Then the Lord said, “I have observed the misery of my people who are in Egypt; I have heard their cry on account of their taskmasters. Indeed, I know their sufferings, and I have come down to deliver them from the Egyptians, and to bring them up out of that land to a good and broad land, a land flowing with milk and honey, to the country of the Canaanites, the Hittites, the Amorites, the Perizzites, the Hivites, and the Jebusites. The cry of the Israelites has now come to me; I have also seen how the Egyptians oppress them. So come, I will send you to Pharaoh to bring my people, the Israelites, out of Egypt.” But Moses said to God, “Who am I that I should go to Pharaoh, and bring the Israelites out of Egypt?” He said, “I will be with you; and this shall be the sign for you that it is I who sent you: when you have brought the people out of Egypt, you shall worship God on this mountain.”
           But Moses said to God, “If I come to the Israelites and say to them, ‘The God of your ancestors has sent me to you,’ and they ask me, ‘What is his name?’ what shall I say to them?” God said to Moses, “I am who I am.” He said further, “Thus you shall say to the Israelites, ‘I am has sent me to you.’” God also said to Moses, “Thus you shall say to the Israelites, ‘The Lord, the God of your ancestors, the God of Abraham, the God of Isaac, and the God of Jacob, has sent me to you’:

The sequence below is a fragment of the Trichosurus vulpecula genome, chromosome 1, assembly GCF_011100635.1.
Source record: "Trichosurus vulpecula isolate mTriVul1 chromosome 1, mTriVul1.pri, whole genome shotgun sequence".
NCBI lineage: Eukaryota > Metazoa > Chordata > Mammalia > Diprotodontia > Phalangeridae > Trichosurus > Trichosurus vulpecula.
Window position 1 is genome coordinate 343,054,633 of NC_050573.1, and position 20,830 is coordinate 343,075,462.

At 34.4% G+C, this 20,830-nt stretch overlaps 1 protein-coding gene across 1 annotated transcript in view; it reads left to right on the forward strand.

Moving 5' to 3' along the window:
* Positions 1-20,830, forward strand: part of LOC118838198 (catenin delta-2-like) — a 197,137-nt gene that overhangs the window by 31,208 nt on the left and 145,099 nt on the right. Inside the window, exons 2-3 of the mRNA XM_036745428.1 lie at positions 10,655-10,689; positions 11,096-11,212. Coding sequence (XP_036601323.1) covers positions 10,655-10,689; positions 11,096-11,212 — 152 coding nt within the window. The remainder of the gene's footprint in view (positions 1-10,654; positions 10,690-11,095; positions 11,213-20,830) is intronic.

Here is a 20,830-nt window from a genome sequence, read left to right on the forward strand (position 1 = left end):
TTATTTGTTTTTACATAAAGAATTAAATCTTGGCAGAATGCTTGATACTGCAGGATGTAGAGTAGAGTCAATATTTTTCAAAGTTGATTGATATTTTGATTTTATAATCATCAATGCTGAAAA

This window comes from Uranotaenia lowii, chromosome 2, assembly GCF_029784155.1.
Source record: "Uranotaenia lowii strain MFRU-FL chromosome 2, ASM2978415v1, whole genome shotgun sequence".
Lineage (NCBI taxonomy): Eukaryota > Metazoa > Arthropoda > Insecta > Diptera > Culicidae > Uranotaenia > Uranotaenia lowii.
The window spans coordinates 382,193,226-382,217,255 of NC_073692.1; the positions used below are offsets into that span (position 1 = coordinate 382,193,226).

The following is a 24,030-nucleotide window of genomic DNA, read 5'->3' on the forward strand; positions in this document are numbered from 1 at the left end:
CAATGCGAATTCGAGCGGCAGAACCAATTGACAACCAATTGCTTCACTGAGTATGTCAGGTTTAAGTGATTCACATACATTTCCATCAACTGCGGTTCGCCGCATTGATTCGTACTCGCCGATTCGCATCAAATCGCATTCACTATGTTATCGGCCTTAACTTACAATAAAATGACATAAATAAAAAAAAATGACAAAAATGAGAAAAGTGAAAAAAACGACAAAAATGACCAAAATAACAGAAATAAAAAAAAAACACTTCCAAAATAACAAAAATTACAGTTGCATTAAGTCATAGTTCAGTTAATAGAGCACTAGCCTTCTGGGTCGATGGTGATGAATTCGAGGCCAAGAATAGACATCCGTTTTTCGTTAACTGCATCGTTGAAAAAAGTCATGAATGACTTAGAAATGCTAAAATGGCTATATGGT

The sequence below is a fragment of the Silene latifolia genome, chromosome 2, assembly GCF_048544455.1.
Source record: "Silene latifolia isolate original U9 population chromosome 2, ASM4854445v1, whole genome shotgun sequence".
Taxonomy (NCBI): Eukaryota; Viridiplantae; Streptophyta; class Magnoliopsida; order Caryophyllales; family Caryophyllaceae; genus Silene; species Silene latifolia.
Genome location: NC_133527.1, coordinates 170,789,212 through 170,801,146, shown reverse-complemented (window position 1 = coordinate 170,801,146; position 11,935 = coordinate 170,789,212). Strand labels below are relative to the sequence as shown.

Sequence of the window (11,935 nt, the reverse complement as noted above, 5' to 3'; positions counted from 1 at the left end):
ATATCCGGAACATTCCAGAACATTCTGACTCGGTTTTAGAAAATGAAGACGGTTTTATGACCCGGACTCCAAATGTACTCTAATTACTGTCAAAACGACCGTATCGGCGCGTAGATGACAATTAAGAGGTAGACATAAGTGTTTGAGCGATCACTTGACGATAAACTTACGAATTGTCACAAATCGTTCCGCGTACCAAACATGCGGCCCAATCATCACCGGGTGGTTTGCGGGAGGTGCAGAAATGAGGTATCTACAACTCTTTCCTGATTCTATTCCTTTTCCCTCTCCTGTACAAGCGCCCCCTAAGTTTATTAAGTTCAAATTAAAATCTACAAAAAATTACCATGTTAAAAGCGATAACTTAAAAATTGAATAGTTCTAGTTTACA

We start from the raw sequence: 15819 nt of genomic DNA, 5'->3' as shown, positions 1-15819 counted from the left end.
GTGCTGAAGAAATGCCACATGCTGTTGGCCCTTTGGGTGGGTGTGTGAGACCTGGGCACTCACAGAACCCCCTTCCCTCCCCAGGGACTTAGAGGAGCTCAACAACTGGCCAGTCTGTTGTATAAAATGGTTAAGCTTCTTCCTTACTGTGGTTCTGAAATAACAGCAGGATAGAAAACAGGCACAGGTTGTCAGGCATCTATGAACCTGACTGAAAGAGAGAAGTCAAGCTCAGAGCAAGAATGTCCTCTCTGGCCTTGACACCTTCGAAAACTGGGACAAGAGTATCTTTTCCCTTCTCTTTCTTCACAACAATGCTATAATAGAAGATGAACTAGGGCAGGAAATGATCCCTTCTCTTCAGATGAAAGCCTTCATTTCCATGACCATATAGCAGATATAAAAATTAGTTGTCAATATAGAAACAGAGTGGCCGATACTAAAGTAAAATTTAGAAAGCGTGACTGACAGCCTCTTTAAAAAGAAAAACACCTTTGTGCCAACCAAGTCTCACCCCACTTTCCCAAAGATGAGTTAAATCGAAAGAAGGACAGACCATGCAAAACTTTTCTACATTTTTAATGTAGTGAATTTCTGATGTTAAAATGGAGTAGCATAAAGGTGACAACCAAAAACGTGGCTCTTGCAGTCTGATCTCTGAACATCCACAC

This is my name forever, and this my title for all generations.

Sermon Text

Today we start a new series looking at some of the prophets that brought us God’s word throughout scripture. We are blessed as Gentile recipients of God’s grace to have the legacy of God’s work through both the Hebrew and Greek scriptures. One does not take precedence over the other, but both show us God’s glory in their own way. Throughout the history of God’s people there have been those who God has raised to a particular purpose – the articulation of God’s desires for God’s people. The prophet’s voice was a tool of God to bring about change, to give warnings, and to ultimately to reveal the nature of God to the people of God.